After over half a century of bloody civil war, Colombians expect to know peace again.
The Colombian government reached a heated peace agreement with a Marxist guerrilla army — the Revolutionary Armed Forces of Colombia, also known as FARC — that the country will vote on this October.
During the 52 years of war, thousands of Colombians fled the country. Some ended up in this state, and others attend the University of Minnesota.
Julian Preciado, a third-year biomedical engineering doctoral student, said his father was offered a job in Kuwait in 2001, and they saw no reason to stay in Colombia.
“My parents were thinking that it didn’t seem like [the war] was going to get any better anytime soon, and there was a lot of violence going on in the surrounding regions, so they didn’t really want to stay,” he said.
While Preciado said his family was fortunate to be able to move away and escape the country’s violence and eventually move to the U.S. — many others were forced to ride out a civil war that seemed to have no end.
Colombia has the largest number of internally displaced people in the world, said Greta Friedemann-Sanchez, an associate professor at the University’s Humphrey School of Public Affairs.
The decades-long tale of kidnappings, forced moves, murders and economic turmoil has directly impacted more than 17 percent of the country’s population, said Lisa Hilbink, a political science professor at the University.
Hiblink said Colombian women and children were particularly vulnerable because they were more susceptible to sexual assault and malnutrition.
Natalia Morales, a communication studies senior, lived in Colombia until 2011 when she moved to the U.S. to study English.
Morales said she lived in a safer region but saw the effects of war everywhere.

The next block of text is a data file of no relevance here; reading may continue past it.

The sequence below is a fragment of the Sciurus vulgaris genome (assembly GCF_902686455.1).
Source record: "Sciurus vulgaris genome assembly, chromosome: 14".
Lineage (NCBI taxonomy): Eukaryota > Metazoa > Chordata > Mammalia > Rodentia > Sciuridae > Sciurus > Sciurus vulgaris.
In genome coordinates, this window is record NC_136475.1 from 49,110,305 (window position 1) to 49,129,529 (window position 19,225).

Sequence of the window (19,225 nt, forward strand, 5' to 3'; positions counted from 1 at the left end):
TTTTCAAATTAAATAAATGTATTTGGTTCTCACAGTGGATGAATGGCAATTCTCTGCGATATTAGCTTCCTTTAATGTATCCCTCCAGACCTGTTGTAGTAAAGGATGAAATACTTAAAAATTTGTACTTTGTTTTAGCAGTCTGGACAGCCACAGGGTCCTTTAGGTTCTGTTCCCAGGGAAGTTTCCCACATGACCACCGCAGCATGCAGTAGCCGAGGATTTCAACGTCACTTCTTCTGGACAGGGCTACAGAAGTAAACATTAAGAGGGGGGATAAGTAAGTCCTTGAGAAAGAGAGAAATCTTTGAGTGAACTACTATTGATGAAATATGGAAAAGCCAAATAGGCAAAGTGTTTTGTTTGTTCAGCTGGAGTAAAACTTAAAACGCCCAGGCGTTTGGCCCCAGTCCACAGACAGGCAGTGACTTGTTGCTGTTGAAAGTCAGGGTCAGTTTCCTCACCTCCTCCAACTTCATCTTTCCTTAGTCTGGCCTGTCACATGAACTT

“We have a lot of family friends who have disappeared … not because they’re involved in politics [but] because of the guerrillas,” she said. “Every day, Colombians are dying.”
Morales said the bloodiest parts occurred in rural areas, so inhabitants fled to the cities. The influx of people created job and housing scarcity. Sometimes, she said, those who can’t find a job or afford housing ended up living in the streets.
“That’s where all the social problems start in Colombia – [the feeling of] insecurity,” Morales said.
Now, unrest continues as the government deliberates and prepares to sign a peace agreement with FARC that some have said is unfair and doesn’t offer reparations for those affected by the war.
Preciado said he wants the agreement to be signed and passed by popular vote on Oct. 2,, but he isn’t satisfied with its terms.
“I still have some issues with it in terms of justice and people being held accountable for … the crimes they committed, but I think it will at least stop the violence,” he said.
Friedemann-Sanchez said there are several highly controversial components of the accord, like how members of FARC would be paid a sum to aid their re-integration into society.
In addition, some rebel fighters would be pardoned, which is difficult for those who have been terrorized by them, she said.
Morales said she wants the agreement to pass and hopes it would improve Colombia’s economic situation.
“Nobody wants to invest in a country that has violence,” she said. “We have lost everything.”
Though Morales understands why many people take issue with the peace accords, she said it’s a necessary step to move forward.
“I’m a young person, and I’m speaking about my future and the future of the next generation — my kids, my grandkids,” she said. “I want them to grow up in a country were there’s no war.”